Monday, January 5
Just about everyone has heard of the San Diego Zoo, it’s one of the largest and most famous in the country. Less talked about is the Safari Park, a separate part of the zoo located about a half-hour away featuring larger and less animal dense exhibits.
Julie and I arrive right at 9 am for open, the place is virtually empty. The winter holidays are finally over, kids are back in school and their parents have gone back to work. I like visiting attractions when they’re less crowded like this.
It’s not a cheap place to visit. A one day pass is $48 per adult, more than I’d normally be comfortable spending, but we’ve gotten free guest passes from friends. For the low, low price of nothing, it’s a heck of a deal.
I can see why they charge the price that they do. The sprawling park sits on 1,800 well manicured and cared for acres, exhibits are large and diverse, and it’s just, well, really impressive.
We make a beeline for the lions with the advice from our friends that the cubs are only out for the first part of the day.
They do not disappoint. The four lion cubs are old enough that they’re highly mobile and playful, bounding over one another and wrestling over branches in their enclosure. They’re hard to get a good photo of because they just won’t sit still, but I try my best.
The tram is next up on the to-do list. With our free guest passes, we have to pay $10 to get on, but it’s the best way to view the largest enclosure, which is over 300 acres and houses 151 animals – many of them ungulates of the African plains. It’s wonderful to be able to see these animals in motion, galloping across the grassy hills.
Sometimes, zoos get me down because I worry about the conditions the animals are kept in, or that the zoo is only caring about making money, but the Safari Park has a pretty good outreach program dedicated to education and conservation.
They have a lot of successful breeding programs to their name, California Condors, Cheetahs, and Bighorn Sheep among them, but along the tram route in a smaller enclosure at the medical facility is a solitary member of the most endangered large animal species in existence, the Northern White Rhino. Only five of these rhinos exist in the world, all in captivity, and breeding programs and artificial insemination have all proven fruitless. Our tour guide doesn’t go into details, but I discover after the fact that the Safari Park actually had a second Northern White Rhino, but he passed away last month at the ripe old age of 44 (life expectancy in the wild is 40 years). The female they have left is 41 and not in the best of health.
It’s a saddening thought, but at least I can take heart in the fact that this particular zoo seems dedicated to helping preserve other animals for future generations.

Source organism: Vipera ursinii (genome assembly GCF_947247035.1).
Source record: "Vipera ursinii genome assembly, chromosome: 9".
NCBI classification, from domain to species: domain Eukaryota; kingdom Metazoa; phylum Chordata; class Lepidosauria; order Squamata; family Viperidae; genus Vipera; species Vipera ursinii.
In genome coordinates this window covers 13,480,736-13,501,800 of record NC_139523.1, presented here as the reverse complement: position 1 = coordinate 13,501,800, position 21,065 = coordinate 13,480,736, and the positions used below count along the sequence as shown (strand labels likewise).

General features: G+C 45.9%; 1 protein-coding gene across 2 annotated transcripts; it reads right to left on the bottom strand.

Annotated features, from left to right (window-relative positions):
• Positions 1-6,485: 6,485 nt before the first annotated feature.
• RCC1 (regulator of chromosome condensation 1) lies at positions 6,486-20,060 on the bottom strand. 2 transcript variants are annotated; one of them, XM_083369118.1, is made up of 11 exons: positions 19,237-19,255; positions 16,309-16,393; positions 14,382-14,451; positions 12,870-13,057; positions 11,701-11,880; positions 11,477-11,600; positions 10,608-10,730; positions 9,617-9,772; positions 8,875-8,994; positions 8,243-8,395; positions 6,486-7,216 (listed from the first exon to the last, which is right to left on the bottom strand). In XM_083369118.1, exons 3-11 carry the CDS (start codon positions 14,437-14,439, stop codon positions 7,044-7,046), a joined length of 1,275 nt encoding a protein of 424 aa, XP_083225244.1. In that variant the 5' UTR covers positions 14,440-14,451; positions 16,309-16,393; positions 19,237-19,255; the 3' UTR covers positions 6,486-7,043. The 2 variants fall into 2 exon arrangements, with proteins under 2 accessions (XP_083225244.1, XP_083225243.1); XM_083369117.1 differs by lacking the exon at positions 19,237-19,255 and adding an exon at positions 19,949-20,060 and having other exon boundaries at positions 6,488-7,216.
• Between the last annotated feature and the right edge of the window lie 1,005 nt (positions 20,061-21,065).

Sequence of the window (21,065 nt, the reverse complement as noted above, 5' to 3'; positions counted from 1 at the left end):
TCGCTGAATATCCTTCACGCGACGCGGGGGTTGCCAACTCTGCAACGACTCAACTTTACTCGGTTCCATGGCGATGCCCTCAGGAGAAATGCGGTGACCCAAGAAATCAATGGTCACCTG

But on a lighter note, there are a lot of other neat things to see when you go here. The park has what they call “animal encounters” throughout the day, events where you can get a closer look at some of their residents.
The lemur enclosure is “open” all day. After a rundown on safety and sanitary rules by a handler, guests can follow a walkway through the lemur habitat to get a closure look uninhibited by bars. Lemurs are fun animals to watch, they’re very social and animated, and I love those long stripped fluffy tails.
The encounter I enjoyed most though was watching a cheetah run. At 3:30 pm daily on a long grassy outdoor track under closely monitored conditions, visitors can watch one of the park’s cheetahs chase a lure in a high speed sprint. The cheetah who ran it today completed the track in 5.4 seconds, so you better not blink or you’ll miss it.
We spent the full eight hours the park was open looking at stuff, and still didn’t get to see it all. The gorillas had a new arrival who was adorable to watch, the fruit bats were more interesting than I was expecting (they have periods of activity during daylight hours), and the tigers were magnificent.
Near the end of the day, we find ourselves at an overlook of the African plains exhibit again. Down below, a rhino bosses around some giraffes who are loafing near the palm trees while behind the the sun is going down. Just up the hill from us is something I’m intimately familiar with, but was certainly not expecting to see inside a zoo: a campground.
Guests can overnight at the park and stay in canvas tents. The program is called Roar and Snore, and while I don’t know what the cost would be for a sleepover at a zoo (expensive I’m sure), I bet it would be a whole lot of fun. There are different packages available that include different sized tents, but sadly there is no “bring your own” option. Ah well, maybe someday!
they kick us out we decide to leave, and have to face the two hour drive back up to Culver City, which is still slow and congested all the way up to the end. I’ve really enjoyed my time in the LA area, but I certainly won’t be missing this traffic when we leave. Tomorrow I hook up the Casita and we head east towards our next destination, Joshua Tree National Park! See you there.
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